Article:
Ignoring his bandaged toes and brace wrapped knee and ankle, Vietnam veteran Joe Barletta finished his 370-mile walk across the commonwealth Monday.


Accompanied by Iraqi Freedom veteran Ben Jewell, 31, of Jamestown, N.Y., who drove along behind him, the 64-year-old Lake Ariel resident arrived in Honesdale mid-morning.


Ignoring his bandaged toes and brace wrapped knee and ankle, Vietnam veteran Joe Barletta finished his 370-mile walk across the commonwealth Monday.

Accompanied by Iraqi Freedom veteran Ben Jewell, 31, of Jamestown, N.Y., who drove along behind him, the 64-year-old Lake Ariel resident arrived in Honesdale mid-morning.

Theirs was a journey to raise awareness for the Wounded Warrior Project.

How did it feel to complete the 21-day campaign?

“That I’ve done something that we were doing in war. We fought for each other because we care more than anybody can ever understand,” Barletta said.

In Vietnam, Barletta said he never had to question if that “Marine or that soldier next to me would fight for me.”

April 23, 1969, three Marines gave their lives protecting his.
“I was pinned down by a machine gun for eight-and-half hours. Three Marines died so I could live today,” he said.

Asked why he’d joined the journey, PFC Jewell said, “I joined the military to help people. And after the war, I let myself forget who I was. This journey has helped me remember that all I want to do is help people.”
Jewell says Barletta helped him to realize he’s still the same person who went off to war. 

Jewell served in Iraq in 2003.

21-days
The three-week trek across Pennsylvania began on Route 6 in Meadville, right next to the Ohio border.

 When she first learned of her husband’s plan to walk the monstrous route, Victoria Barletta admits, “I actually said, ‘You’re crazy.’

“At first I said, ‘No. It’s too much.’ I didn’t think he would make a week,” she remembers.

But, the people he met along the way seemed to fuel his determination.
“The people that he met, the veterans on the way, the people that just stopped and talked to him, he said it was great,” Victoria said. “Everybody stopped and thanked him, young, old.

“After a week, I thought: He’s going to make it. He’s actually going to make it,” she said.

Barletta says he’ll never forget the journey and the untold number of people he met along the way. Like the woman who stopped and gave him $10 and said her brother was killed Friday in Afghanistan.    

“And I had a sheriff in Bradford County; he just happened to be a Marine. ‘You’re doing a great job,’ he said, and he reached in his  wallet and gave me half of the money he had.”

Barletta says, “I started the trip with my own money and vehicle. And I got donations through towns. They’ve given 10, 20s, 50s. A state trooper gave a $50 check. He beeped the horn and said, ‘You’re doing a great job.’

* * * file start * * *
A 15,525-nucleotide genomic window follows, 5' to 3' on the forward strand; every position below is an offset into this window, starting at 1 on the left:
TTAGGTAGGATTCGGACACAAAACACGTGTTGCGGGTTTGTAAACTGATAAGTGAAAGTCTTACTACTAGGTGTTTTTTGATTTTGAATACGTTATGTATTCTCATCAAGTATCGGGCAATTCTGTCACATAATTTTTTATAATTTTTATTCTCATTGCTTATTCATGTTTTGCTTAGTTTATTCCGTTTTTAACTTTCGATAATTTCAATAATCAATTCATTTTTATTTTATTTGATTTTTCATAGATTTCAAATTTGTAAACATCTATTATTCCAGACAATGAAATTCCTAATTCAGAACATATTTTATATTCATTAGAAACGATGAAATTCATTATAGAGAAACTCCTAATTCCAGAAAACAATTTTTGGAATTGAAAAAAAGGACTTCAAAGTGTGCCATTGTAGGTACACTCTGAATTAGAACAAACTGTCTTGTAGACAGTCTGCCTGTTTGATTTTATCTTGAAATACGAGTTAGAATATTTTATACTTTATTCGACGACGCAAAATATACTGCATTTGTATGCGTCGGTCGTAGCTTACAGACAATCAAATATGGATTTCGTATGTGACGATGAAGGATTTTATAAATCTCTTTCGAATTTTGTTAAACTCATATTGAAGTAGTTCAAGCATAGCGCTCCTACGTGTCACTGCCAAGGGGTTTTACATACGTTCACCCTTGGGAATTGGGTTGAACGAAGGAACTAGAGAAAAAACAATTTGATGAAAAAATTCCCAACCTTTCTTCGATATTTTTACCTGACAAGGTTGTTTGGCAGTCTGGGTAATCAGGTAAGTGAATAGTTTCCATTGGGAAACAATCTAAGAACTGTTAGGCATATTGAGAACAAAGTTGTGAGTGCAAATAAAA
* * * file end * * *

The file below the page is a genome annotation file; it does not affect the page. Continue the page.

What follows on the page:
People came out of their houses with flags, shaking his hand and giving him water, he said. He’ll never forget the shouts from their porches: “Thank you. Bless you.”

Barletta says the walk was the only way he felt he could “get awareness without it costing anything. Get me out here, a wounded veteran with another wounded veteran.”

Battling Post Traumatic Stress himself, the Vietnam veteran says the walk was his way of drawing attention to returning veterans and what they’re going through, spreading the message that the one who went off to war is still inside the service man or woman returning home.

“I would like to tell the families. It’s the same one you loved before they went over. But it’s like they had a terrible accident, and scars that you can’t see physically. They have physical scars and mental scars. It’s just like if you took that child and raised it, if you could look at that child, no matter how it looks or what it did and see the love inside. That’s an unconditional love,” he said.

“That’s what it’s about for me, for the last 41 years of my life. I’ve been accused of being hard, of being uncaring. And there’s so many of them, the ones that are coming home now. We come from a place where we’d sacrifice our lives for people, and that place is called war. We don’t leave our hearts there. We find them,” he said.

Watching her husband walk into town Monday beside the black pickup truck marked: Walking wounded, Wounded Warrior Project, Victoria smiled to see their grandson walking alongside him. Keeping step with his granddad was 9-year-old Jacob of Scranton, who’d opted to join him for the last four miles.

Holding brightly colored signs, Barletta’s and Jewell’s family and friends, along with local military organizations and town police, welcomed the tired trio home.

Lead by a police escort, the procession made it’s way to Honesdale’s Central Park where Barletta was thanked by VFW Post 531, Honesdale; American Legion Post 807, Hamlin; the Disabled American Veterans, Wayne County Commissioner Tony Herzog, and Honesdale Mayor Jon Fritz.

“Joe, you’re an inspiration to everyone,” said Commissioner Herzog said,
Saying “he made it,” Mrs. Barletta said, “He did a good job. And I hope it gets the message out to everybody.”

What’s the message? “You’ve got to be concerned about these veterans that are coming home.”